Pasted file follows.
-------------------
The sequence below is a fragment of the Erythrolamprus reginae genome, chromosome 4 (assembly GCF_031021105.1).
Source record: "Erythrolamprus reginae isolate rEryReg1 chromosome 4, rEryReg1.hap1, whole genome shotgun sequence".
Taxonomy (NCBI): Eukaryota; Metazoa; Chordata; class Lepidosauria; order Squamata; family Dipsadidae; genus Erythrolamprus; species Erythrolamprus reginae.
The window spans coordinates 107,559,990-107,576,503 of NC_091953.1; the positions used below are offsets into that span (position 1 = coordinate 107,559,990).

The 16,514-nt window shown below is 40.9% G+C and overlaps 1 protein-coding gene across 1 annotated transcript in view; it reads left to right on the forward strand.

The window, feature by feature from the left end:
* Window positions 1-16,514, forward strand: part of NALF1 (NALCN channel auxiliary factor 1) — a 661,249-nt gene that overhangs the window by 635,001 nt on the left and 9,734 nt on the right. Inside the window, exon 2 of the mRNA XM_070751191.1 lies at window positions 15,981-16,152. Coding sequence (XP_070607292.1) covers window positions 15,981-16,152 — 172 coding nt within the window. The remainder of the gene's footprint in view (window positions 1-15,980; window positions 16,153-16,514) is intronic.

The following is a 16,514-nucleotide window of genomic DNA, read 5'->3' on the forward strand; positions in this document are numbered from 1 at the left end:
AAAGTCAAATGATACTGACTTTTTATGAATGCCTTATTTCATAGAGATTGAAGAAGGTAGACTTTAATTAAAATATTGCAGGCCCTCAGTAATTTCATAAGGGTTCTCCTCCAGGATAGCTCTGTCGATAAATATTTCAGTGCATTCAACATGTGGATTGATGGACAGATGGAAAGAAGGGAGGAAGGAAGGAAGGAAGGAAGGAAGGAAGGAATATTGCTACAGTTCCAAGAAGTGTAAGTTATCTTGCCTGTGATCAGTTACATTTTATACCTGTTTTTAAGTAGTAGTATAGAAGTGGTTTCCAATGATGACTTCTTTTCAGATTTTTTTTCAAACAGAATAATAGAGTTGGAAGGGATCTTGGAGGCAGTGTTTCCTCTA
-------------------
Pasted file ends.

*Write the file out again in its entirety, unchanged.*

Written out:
The sequence below is a fragment of the Erythrolamprus reginae genome, chromosome 4 (assembly GCF_031021105.1).
Source record: "Erythrolamprus reginae isolate rEryReg1 chromosome 4, rEryReg1.hap1, whole genome shotgun sequence".
Taxonomy (NCBI): Eukaryota; Metazoa; Chordata; class Lepidosauria; order Squamata; family Dipsadidae; genus Erythrolamprus; species Erythrolamprus reginae.
The window spans coordinates 107,559,990-107,576,503 of NC_091953.1; the positions used below are offsets into that span (position 1 = coordinate 107,559,990).

The 16,514-nt window shown below is 40.9% G+C and overlaps 1 protein-coding gene across 1 annotated transcript in view; it reads left to right on the forward strand.

The window, feature by feature from the left end:
* Window positions 1-16,514, forward strand: part of NALF1 (NALCN channel auxiliary factor 1) — a 661,249-nt gene that overhangs the window by 635,001 nt on the left and 9,734 nt on the right. Inside the window, exon 2 of the mRNA XM_070751191.1 lies at window positions 15,981-16,152. Coding sequence (XP_070607292.1) covers window positions 15,981-16,152 — 172 coding nt within the window. The remainder of the gene's footprint in view (window positions 1-15,980; window positions 16,153-16,514) is intronic.

The following is a 16,514-nucleotide window of genomic DNA, read 5'->3' on the forward strand; positions in this document are numbered from 1 at the left end:
AAAGTCAAATGATACTGACTTTTTATGAATGCCTTATTTCATAGAGATTGAAGAAGGTAGACTTTAATTAAAATATTGCAGGCCCTCAGTAATTTCATAAGGGTTCTCCTCCAGGATAGCTCTGTCGATAAATATTTCAGTGCATTCAACATGTGGATTGATGGACAGATGGAAAGAAGGGAGGAAGGAAGGAAGGAAGGAAGGAAGGAAGGAATATTGCTACAGTTCCAAGAAGTGTAAGTTATCTTGCCTGTGATCAGTTACATTTTATACCTGTTTTTAAGTAGTAGTATAGAAGTGGTTTCCAATGATGACTTCTTTTCAGATTTTTTTTCAAACAGAATAATAGAGTTGGAAGGGATCTTGGAGGCAGTGTTTCCTCTA